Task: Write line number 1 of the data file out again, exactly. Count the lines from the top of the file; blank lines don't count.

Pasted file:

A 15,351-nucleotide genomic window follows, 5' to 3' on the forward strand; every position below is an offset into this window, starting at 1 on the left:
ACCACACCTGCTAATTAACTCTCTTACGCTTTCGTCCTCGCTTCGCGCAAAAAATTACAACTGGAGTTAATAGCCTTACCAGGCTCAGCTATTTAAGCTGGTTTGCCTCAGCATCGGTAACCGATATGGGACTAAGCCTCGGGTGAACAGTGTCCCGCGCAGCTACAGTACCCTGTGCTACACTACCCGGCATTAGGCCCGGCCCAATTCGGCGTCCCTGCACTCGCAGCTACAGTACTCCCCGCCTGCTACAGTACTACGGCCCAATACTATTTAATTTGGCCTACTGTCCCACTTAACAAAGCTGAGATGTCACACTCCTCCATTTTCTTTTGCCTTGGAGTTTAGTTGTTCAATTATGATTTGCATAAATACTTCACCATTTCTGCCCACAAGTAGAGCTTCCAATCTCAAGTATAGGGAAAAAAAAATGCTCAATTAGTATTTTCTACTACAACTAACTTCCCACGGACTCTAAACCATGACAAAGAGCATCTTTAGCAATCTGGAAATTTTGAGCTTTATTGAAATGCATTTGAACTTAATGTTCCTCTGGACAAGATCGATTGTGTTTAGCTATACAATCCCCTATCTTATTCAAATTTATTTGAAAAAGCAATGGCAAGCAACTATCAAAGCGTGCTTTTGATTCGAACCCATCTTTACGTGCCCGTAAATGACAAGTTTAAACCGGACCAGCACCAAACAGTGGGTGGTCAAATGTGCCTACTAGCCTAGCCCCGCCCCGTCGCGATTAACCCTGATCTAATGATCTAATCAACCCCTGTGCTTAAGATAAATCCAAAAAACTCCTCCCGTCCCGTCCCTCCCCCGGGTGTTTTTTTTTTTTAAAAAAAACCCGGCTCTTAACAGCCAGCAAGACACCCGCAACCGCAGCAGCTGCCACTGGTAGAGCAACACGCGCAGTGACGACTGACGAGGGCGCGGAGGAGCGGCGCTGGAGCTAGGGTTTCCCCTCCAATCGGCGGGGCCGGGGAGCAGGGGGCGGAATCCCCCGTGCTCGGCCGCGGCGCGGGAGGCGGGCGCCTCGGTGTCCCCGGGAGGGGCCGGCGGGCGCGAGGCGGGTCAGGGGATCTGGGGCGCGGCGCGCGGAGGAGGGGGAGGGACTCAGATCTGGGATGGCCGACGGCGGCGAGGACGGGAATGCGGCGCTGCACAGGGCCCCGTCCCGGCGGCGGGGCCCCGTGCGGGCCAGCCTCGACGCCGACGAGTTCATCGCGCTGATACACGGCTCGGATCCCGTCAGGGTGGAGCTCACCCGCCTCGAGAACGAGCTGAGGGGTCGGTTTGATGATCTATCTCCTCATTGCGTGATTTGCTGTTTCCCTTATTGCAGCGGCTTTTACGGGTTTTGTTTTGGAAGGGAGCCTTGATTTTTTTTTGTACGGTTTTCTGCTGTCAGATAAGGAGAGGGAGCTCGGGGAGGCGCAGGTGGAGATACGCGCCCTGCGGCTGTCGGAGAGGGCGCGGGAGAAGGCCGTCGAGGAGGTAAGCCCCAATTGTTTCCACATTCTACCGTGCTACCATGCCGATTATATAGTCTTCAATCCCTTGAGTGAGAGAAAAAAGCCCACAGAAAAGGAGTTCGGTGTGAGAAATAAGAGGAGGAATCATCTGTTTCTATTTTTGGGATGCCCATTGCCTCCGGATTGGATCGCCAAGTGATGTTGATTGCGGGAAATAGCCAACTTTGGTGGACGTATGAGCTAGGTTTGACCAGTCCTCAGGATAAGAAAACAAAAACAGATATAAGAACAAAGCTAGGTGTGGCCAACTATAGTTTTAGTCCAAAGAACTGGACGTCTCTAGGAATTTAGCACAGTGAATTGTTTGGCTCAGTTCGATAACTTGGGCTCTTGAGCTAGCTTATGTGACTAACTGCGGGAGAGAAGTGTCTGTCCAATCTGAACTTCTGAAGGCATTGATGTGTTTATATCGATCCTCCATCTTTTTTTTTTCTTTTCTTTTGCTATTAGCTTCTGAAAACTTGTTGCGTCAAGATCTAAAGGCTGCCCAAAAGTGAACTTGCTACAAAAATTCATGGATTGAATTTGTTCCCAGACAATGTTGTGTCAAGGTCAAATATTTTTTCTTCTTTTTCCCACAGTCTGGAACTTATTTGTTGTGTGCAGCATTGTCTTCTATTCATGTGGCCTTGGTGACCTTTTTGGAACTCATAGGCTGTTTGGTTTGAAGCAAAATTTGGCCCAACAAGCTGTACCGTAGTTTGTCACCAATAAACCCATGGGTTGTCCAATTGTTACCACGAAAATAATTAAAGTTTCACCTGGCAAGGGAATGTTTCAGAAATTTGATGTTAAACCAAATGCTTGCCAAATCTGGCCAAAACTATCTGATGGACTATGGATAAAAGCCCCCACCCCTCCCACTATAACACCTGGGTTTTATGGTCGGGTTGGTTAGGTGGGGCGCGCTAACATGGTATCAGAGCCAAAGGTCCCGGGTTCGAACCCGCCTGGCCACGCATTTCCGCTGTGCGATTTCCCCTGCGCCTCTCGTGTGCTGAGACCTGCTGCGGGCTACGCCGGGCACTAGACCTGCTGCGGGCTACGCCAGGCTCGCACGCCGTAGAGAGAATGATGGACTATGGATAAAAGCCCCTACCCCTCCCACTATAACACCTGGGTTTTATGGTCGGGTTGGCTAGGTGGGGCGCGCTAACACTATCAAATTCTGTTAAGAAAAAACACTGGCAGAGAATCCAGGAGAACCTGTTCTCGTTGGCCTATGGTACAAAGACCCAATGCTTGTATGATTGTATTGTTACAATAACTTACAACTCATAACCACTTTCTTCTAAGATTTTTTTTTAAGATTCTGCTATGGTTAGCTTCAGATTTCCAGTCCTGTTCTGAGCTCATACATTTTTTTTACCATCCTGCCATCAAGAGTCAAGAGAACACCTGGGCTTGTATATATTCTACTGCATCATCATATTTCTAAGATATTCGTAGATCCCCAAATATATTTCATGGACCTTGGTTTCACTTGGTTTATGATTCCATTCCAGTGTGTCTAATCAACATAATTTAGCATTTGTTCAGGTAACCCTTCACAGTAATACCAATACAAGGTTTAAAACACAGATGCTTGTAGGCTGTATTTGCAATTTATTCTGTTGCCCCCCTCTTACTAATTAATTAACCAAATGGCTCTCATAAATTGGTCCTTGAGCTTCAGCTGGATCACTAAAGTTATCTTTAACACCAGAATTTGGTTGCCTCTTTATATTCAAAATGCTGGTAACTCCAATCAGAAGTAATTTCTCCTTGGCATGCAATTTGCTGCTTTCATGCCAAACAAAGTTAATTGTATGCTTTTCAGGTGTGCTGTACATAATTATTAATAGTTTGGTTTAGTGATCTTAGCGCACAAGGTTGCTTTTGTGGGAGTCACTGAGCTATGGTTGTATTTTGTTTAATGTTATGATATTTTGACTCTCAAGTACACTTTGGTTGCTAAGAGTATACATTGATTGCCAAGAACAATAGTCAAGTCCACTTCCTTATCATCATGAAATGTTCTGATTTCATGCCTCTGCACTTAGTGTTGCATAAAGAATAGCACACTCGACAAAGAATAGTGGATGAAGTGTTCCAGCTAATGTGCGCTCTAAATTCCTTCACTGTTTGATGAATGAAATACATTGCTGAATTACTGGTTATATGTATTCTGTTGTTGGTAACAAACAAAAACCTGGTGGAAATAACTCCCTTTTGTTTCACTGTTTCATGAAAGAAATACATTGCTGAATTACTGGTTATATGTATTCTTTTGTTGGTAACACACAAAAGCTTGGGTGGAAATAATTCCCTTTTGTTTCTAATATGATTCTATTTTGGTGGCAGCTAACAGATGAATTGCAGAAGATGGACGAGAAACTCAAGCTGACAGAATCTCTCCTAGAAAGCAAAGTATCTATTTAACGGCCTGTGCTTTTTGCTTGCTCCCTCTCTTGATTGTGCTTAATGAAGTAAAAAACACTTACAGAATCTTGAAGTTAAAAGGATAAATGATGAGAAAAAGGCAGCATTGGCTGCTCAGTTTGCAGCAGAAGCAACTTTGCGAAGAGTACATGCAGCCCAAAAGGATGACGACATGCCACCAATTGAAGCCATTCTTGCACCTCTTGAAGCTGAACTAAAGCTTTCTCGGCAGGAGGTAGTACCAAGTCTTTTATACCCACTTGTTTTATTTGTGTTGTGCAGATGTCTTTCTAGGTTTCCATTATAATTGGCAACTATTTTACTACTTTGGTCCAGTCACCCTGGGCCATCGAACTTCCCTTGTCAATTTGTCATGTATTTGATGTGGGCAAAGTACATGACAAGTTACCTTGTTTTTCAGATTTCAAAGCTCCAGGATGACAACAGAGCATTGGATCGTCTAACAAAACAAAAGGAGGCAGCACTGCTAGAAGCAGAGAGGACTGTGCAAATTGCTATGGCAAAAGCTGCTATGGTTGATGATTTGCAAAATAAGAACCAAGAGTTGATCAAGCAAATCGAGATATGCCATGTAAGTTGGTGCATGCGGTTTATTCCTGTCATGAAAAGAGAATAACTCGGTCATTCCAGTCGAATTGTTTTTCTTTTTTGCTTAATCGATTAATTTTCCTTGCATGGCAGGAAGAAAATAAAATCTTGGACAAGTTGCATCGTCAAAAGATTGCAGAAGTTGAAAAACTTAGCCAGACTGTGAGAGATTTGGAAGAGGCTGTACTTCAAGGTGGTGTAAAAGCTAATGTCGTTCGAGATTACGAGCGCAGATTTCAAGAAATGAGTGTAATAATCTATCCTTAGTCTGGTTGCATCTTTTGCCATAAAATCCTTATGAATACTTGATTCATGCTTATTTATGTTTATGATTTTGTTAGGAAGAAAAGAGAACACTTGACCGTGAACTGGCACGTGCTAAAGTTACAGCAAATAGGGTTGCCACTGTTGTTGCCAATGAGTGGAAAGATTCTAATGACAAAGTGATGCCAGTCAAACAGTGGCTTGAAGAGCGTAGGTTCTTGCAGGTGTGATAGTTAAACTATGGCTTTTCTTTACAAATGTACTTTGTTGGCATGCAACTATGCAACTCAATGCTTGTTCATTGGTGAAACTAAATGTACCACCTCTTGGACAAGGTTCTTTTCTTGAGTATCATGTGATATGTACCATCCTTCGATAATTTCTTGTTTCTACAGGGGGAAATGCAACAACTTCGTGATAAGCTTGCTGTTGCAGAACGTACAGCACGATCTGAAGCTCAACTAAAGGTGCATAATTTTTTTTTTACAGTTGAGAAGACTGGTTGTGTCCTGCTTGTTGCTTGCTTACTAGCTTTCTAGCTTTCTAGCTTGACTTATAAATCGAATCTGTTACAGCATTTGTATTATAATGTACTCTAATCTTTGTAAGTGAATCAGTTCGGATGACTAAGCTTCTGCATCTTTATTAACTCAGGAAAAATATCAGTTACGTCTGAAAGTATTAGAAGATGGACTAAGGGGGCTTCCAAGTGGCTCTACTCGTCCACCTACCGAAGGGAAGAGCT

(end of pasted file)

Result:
A 15,351-nucleotide genomic window follows, 5' to 3' on the forward strand; every position below is an offset into this window, starting at 1 on the left: